Something like in IndyCar, where you have the ‘triple crown’ idea – win the 3 triple crown races and you get a lot of money (just in this case it would be extra points). This would be a better solution than having 1/3 double points races at the end of the season. You could have, for example, Silverstone, Belgium and Italy as the double points races but make them 50% longer than the rest; the first, last and middle races of the season double points and 50% longer; or make all of the remaining races that were on the original 1950 calendar double points (historically significant races), also 50% longer. These are just alternative suggestions that Bernie could consider. I am still, however, fully against the idea of double points for any races.

    • Finlay (@fintard96) said on 23rd February 2014, 14:13

      Thinking about it, double points at Monaco might stop drivers and teams doing a Rosberg. There would be an extra incentive to go that little bit faster to pass someone holding up the field and making the race boring. Just a thought.

      • But equally @fintard96, it could either allow a driver to win the championship earlier or just generally result in a farcical situation where no-one can pass (as it is after all Monaco) and not be able to recover from a poor grid position, but with twice the usual incurred cost.

        Honestly I think Monaco is the worst possible track to make a double points track, for the very reason that it is nigh-on impossible to pass on.

  7. StephenH said on 23rd February 2014, 14:08

    At this rate F1 is going to end up doing what they’ve done in NASCAR …

  8. Nigelstash (@nigelstash) said on 23rd February 2014, 14:10

    Stupid idea, full stop.
    It can only favour the big spending teams who can afford to develop the car right to the last race, Surely the drivers don’t want to be the one who won a championship on a gimmick. Would Vettel want to fight back from a poor start to the season, as it looks likely he will have to and i have no doubt he will, then win it because of double points in the last race? Surely he would be embarrassed. Still the drivers have the power to stop this.
    They should all agree now to ignore double points and should the title be decided at the final race, hand the trophy to the genuine winner. What’s the worst that could happen – would a top team sack a top driver when the whole of the F1 fan base sees them as a hero? Or are they all too scared of Bernie?

  9. Easy One! That One that isnt wwe! Abandon that rule

  10. Maciek (@maciek) said on 23rd February 2014, 15:12

    Kinda a foregone conclusion, this one. Perhaps not the most vital piece ever on F1F if I may be so petty as to point out.

  11. I was about to say something, but people have already made the point clear.

  12. SPIDERman (@spiderman) said on 23rd February 2014, 15:24

    if they want to increase the spectacle for commercial reasons…then i suggest they should start awarding points the whole weekend from practice 1 ,2 and 3 and to sweeten it up by awarding more points for qualification 1 ,2 and 3..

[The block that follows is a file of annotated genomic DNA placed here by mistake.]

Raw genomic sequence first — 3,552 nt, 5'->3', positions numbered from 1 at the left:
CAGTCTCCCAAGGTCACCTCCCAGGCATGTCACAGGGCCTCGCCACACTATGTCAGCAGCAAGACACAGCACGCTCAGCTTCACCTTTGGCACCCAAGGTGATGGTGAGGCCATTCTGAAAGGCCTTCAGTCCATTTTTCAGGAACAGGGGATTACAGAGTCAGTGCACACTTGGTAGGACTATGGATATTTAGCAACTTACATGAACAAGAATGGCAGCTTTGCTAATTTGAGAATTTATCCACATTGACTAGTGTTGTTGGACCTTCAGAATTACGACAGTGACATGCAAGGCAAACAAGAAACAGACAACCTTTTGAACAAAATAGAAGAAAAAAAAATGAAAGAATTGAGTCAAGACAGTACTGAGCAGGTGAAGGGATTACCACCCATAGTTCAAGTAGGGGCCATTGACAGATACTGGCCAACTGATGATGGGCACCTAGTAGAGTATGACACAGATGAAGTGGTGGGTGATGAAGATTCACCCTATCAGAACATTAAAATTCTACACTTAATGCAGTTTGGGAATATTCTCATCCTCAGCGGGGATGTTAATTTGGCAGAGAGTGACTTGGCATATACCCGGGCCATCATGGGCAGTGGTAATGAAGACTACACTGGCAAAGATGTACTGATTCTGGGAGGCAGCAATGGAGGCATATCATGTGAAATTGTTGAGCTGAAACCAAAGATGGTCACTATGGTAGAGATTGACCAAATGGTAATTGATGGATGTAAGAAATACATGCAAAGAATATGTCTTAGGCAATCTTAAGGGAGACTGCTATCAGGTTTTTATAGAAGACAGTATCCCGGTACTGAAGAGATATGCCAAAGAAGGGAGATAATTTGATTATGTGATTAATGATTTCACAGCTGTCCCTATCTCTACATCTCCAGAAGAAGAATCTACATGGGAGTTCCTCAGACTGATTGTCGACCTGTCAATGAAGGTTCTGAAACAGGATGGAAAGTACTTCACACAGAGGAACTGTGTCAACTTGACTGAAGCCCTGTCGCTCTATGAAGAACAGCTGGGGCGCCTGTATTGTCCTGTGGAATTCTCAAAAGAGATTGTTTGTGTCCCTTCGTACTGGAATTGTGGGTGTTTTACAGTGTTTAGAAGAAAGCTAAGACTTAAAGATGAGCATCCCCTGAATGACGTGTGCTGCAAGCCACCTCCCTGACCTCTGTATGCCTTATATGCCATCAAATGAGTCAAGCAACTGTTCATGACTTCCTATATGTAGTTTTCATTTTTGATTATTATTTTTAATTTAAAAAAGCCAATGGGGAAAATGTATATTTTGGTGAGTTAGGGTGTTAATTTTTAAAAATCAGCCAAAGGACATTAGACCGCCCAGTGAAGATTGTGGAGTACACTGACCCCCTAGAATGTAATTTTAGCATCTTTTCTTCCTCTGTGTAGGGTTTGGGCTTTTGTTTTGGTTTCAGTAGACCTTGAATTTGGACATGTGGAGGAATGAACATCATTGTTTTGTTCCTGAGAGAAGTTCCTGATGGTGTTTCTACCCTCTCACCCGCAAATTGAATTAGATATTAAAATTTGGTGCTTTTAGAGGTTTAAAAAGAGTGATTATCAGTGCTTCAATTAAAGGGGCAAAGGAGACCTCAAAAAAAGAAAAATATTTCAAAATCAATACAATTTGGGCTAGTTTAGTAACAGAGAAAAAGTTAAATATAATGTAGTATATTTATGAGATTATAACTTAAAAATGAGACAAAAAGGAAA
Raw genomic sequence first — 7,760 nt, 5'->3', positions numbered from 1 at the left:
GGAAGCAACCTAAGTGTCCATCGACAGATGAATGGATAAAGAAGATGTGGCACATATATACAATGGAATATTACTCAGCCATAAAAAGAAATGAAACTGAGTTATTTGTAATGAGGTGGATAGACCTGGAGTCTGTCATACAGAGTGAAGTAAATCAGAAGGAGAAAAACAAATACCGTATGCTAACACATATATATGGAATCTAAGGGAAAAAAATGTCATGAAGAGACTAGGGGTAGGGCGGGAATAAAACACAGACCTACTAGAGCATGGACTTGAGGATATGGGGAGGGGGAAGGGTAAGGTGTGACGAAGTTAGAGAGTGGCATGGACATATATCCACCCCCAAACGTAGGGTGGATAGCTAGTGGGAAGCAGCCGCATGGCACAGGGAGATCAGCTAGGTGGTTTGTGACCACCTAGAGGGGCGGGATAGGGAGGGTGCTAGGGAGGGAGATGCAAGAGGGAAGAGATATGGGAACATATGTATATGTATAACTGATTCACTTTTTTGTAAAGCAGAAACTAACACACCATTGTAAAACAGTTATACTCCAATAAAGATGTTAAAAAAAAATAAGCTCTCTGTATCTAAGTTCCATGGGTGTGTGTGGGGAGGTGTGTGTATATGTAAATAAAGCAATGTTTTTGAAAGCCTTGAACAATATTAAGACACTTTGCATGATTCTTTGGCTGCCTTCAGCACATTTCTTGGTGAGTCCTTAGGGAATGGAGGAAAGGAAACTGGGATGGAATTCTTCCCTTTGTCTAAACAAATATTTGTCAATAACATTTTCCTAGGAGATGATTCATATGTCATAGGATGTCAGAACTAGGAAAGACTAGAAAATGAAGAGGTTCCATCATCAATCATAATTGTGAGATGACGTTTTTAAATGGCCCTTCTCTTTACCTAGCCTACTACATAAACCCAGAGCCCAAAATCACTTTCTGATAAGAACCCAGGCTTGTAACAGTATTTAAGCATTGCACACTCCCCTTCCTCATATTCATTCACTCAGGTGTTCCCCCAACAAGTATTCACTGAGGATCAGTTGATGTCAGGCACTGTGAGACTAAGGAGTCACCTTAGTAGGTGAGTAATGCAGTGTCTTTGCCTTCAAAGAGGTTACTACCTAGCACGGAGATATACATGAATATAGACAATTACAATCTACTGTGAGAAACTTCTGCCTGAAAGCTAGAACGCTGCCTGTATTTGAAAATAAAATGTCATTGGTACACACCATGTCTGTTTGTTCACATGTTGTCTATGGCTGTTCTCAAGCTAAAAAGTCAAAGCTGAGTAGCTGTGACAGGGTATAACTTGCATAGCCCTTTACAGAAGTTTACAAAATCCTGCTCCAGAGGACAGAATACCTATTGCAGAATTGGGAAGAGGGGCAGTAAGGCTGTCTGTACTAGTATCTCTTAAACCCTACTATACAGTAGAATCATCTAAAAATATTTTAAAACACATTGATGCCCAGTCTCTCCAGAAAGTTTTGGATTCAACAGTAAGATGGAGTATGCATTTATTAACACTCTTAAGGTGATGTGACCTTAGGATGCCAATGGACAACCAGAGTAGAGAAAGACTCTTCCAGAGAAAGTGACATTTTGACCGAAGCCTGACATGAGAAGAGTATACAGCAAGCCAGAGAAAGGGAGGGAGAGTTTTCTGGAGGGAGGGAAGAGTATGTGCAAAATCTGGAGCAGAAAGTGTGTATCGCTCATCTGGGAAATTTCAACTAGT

This will ensure that by the end of the season.. all the teams will have earned a point of some sort ….

  13. I’ve just realised: Bernie Ecclestone has missed an absolutely golden opportunity which I think most fans would like/not be too against.

    Have a GP2-type weekend in Abu Dhabi, so two races – one of which a sprint race with (if we must) a reverse grid. It wouldn’t be ideal for the purists but I could watch that without wishing to vomit on my television.

    • Have a GP2-type weekend in Abu Dhabi, so two races – one of which a sprint race with (if we must) a reverse grid.

      both the fia & fota had questions about double races & reverse grids in there respective fan poll’s a few years ago & fans were overwhelmingly against both proposals.

      Speaking personally if F1 ever did adopt 2 race weekends, sprint races or reverse grid i’d skip that weekend.
      If they did it for every race i’d stop watching f1 just like i stopped watching the btcc when they adopted 2-3 sprint races about 10 years ago.

      • Pink Peril (@pink-peril) said on 23rd February 2014, 21:59

        V8 Supercars here in Oz tried the reverse grid a couple of years ago and it was not a success and was quickly abandoned. But last year they came up with something even worse, they stopped the races half way. Yep, they stopped for a ‘tea break’ and then resumed racing an hour or so later. It was an absolute farce which just killed off the race and frankly by the end of the season Mr Pink and I stopped watching altogether. When you watch a motor race, that’s exactly what you want to see. Not gimmicks and tricks – if I wanted that I’d go see David Copperfield.

  14. As someone already said, why fix something that is not broken? I mean, seriously, how can they not see it? We’ve had a lot of thrilling last races in the past few years.

    I mean, how could double points make races more exciting? I just don’t see it. If two or more drivers have a chance to win the championship at the last round it’s going to be exciting anyway, double points won’t really matter. If the championship battle has been one sided, it’s likely that double points would not change a lot. I mean, take Vettel in 2013 and 2011.

    So, this rule would only be effective if the leader has a lead between 25 and 50 points before the last race. How many times did it happen?
    Is it worth upsetting fans, journalists, drivers because of that? I say no.

  15. I’m against having double points for a race. But I definitely think we should bring back non-championship races. I’d love to see the cars back at Magny-Cours or Indianapolis, even with no championship points on the cards. That would be really great!